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The Value of Strategic Planning & Evaluation

Author: Stanford Social Innovation Review
Published Date: 8 December 2015

Over the past few decades, there has been much writing about the value of strategic planning and evaluation in philanthropy, and a seeming increase in the extent to which foundations engage in these practices. This movement has been qualified by cautions about the hazards of reducing all philanthropic goals to quantifiable metrics. It also has provoked a small but vehement backlash by commentators who contest the very idea of philanthropic strategies and measurable outcomes.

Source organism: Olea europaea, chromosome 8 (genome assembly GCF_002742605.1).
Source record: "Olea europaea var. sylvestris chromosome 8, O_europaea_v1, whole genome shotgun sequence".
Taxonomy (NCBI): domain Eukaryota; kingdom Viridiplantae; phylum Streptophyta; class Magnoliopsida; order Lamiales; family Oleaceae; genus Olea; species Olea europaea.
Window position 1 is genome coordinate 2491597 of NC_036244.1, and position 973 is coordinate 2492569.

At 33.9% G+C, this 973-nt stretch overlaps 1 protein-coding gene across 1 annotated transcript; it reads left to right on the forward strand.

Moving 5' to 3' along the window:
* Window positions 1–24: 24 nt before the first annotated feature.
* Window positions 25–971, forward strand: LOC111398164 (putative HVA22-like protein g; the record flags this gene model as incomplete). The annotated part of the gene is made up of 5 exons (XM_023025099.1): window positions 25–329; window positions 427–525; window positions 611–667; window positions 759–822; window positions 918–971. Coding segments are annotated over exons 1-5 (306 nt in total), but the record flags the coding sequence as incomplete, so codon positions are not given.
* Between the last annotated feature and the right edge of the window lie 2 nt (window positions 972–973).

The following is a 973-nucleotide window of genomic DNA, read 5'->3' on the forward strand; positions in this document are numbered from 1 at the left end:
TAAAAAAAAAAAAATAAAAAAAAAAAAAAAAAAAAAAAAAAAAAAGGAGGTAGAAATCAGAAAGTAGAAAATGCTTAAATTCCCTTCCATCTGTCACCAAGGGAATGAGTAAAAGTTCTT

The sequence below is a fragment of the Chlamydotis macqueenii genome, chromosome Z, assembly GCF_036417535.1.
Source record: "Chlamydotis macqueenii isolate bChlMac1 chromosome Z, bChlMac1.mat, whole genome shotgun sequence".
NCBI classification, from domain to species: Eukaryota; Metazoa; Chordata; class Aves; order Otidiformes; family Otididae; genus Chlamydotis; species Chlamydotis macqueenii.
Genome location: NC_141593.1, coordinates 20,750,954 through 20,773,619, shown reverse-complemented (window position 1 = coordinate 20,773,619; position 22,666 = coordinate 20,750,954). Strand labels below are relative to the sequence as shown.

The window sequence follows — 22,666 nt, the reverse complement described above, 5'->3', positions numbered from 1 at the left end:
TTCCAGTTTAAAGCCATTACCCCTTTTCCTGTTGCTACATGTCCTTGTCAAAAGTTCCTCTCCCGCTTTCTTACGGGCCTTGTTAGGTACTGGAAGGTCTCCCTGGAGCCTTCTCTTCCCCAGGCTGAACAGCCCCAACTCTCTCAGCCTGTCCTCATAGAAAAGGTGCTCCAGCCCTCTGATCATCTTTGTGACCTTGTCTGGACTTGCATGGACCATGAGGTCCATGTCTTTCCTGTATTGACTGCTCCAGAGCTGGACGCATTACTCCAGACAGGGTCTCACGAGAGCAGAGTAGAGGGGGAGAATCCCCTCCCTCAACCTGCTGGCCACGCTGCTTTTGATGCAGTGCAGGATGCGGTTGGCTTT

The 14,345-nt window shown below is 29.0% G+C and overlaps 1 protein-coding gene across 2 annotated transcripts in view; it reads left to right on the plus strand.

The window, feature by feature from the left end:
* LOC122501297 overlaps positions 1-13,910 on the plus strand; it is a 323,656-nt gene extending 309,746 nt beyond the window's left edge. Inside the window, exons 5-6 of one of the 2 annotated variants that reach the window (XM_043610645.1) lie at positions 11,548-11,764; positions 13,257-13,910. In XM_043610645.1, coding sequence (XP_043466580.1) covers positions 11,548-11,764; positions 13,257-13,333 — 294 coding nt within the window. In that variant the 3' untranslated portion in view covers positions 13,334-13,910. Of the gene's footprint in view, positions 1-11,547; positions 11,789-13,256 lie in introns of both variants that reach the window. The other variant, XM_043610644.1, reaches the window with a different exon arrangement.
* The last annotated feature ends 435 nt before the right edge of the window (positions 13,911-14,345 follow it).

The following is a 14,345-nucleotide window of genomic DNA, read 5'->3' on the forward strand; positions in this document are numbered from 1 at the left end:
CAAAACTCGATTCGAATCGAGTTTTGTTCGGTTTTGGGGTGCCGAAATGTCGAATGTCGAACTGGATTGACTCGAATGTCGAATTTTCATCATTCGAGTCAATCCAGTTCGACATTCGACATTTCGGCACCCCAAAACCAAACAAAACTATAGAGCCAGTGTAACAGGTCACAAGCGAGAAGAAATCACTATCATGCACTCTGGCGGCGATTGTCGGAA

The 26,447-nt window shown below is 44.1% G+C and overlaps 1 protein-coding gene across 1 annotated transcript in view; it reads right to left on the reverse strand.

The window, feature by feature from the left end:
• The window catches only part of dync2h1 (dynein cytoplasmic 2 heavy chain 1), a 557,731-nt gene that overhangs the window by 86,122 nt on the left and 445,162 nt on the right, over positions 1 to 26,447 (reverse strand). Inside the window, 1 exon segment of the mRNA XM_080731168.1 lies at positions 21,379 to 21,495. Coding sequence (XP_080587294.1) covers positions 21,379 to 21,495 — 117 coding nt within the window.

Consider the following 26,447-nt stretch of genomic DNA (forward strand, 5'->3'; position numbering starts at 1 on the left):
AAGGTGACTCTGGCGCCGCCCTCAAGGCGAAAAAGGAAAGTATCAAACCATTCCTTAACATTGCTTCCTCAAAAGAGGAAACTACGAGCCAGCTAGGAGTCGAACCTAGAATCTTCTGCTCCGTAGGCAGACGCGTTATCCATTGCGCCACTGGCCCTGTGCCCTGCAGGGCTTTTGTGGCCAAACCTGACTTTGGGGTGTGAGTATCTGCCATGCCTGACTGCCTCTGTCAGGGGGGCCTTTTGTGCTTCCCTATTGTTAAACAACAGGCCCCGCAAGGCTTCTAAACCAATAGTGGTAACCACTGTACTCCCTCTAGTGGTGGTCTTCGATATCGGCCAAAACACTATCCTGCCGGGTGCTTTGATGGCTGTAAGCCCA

In an ongoing series of essays by Stanford Social Innovation Review, practitioners, consultants, and academics explore the value of strategy and evaluation, as well as the limits and downsides of these practices. Their goal is to stimulate a dialog among those who would like to advance thinking and practice in the field.

The series is curated by Paul Brest, emeritus professor at Stanford Law School, Stanford PACS faculty co-director, and former president of the William and Flora Hewlett Foundation.

Explore the series here.